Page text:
rating curve. Stage-discharge relations from previous time periods should also be considered as an aid in theshaping of the rating.
6.2 General preparation of a stage-discharge relation
The relation between stage and discharge is defined by plotting measurements of discharge with corresponding
observations of stage, taking into account whether the discharge is steady, increasing or decreasing, and also
noting the rate of change in stage. This may be done manually by plotting on paper, or by using computerized
plotting techniques. A choice of two types of plotting scale is available, either an arithmetic scale or a logarithmic
scale. Each has certain advantages and disadvantages, as explained in subsequent clauses. It is customary to plot
the stage as ordinate and the discharge as abscissa, although when using the stage-discharge relation to derive
discharge from a measured value of stage, the stage is treated as the independent variable.6.2.2 List of discharge measurements
The first step before making a plot of stage versus discharge is to prepare a list of discharge measurements that will
be used for the plot. At a minimum this list should include at least 12 to 15 measurements, all made during the
period of analysis. These measurements should be well distributed over the range in gauge heights experienced. It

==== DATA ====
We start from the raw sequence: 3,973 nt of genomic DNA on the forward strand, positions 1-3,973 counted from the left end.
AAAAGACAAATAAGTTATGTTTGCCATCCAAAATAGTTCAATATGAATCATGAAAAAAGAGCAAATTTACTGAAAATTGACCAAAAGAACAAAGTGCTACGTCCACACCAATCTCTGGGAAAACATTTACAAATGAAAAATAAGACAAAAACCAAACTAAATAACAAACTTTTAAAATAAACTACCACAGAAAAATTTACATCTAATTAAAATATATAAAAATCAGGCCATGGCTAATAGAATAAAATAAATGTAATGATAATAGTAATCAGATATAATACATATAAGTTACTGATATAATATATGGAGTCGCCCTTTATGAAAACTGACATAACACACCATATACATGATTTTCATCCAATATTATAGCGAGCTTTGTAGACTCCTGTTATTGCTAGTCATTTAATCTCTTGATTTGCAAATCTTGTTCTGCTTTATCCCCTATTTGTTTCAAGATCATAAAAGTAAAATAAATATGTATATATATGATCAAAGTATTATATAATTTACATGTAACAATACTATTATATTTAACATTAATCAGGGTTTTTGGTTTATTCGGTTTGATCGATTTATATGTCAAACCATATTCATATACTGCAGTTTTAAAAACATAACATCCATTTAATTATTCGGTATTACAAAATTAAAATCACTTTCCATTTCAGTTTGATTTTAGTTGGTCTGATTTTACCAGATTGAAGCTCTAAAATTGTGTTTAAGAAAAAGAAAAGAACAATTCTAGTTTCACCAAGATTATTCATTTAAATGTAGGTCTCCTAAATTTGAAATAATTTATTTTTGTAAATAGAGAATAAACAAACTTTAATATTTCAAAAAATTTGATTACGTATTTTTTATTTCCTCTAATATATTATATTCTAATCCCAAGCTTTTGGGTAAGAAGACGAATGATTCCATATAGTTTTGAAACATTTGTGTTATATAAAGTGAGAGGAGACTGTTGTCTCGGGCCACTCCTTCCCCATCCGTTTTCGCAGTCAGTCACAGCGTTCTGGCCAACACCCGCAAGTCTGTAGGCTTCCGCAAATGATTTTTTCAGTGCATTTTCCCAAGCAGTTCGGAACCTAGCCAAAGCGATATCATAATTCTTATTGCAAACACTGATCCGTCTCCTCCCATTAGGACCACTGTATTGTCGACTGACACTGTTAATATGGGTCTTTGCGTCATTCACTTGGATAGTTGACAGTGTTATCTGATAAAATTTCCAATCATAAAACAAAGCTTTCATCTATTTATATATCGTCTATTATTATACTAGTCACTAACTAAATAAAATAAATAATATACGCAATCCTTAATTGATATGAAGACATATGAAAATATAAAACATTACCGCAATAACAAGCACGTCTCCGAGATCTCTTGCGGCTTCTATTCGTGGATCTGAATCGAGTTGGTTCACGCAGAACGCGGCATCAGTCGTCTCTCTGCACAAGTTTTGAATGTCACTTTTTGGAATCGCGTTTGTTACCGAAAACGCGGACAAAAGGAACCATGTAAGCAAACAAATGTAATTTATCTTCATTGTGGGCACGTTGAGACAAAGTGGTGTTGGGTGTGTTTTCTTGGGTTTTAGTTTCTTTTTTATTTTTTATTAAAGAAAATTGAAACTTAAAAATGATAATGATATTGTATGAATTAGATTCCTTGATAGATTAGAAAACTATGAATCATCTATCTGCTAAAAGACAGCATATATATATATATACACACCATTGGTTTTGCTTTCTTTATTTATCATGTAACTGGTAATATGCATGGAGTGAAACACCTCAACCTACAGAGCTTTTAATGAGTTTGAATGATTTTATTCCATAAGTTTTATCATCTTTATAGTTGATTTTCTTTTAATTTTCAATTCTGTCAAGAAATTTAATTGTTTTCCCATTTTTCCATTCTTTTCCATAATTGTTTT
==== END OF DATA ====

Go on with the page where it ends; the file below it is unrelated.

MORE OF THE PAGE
should also include low and high measurements from other times that might be useful in defining the correct shape
of the rating and/or for extrapolating the rating. Extreme low and high measurements should be included whereverpossible.
For each discharge measurement in the list the following items shall be included:a) Unique identification number
b) Date of measurement
c) Gauge height of measurement
d) Total discharge
e) Accuracy of measurement
f) Rate-of-change in stage during measurement, a plus sign indicating rising stage and a minus sign indicatingfalling stage.
Other information might be included in the list of measurements, but is not mandatory. Table 1 shows a typical list of
discharge measurements, including a number of items in addition to the mandatory items. The discharge
measurement list may be handwritten for use when hand-plotting is done, or the data may be a computer list wherea computerized plot is developed.
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ISO 1100-2:1998(E) ISO
Table 1 — Typical list of discharge measurements
ID Date Width Area Mean Gauge Effective Number Gauge
Made Discharge Method Rated
number velocity height depth verticals height
m m m/s m m m/h
12 04/08/38 MEF 36,27 77,94 1,272 2,682 2,082 99,12 0,2/0,8 22 –0,082 GOOD
183 02/06/55 GTC 33,53 78,41 1,405 2,786 2,186 110,2 0,6/0,2/0,8 22 –0,047 GOOD
201 02/04/57 AJB 28,96 21,92 1,511 2,002 1,402 33,13 0,6/0,2/0,8 21 –0,013 POOR
260 03/13/63 GMP 26,52 21,46 1,400 1,981 1,381 30,02 0,6 22 –0,020 GOOD
313 08/24/66 HFR 30,18 42,08 1,602 2,374 1,774 67,40 0,6/0,2/0,8 22 +0,006 GOOD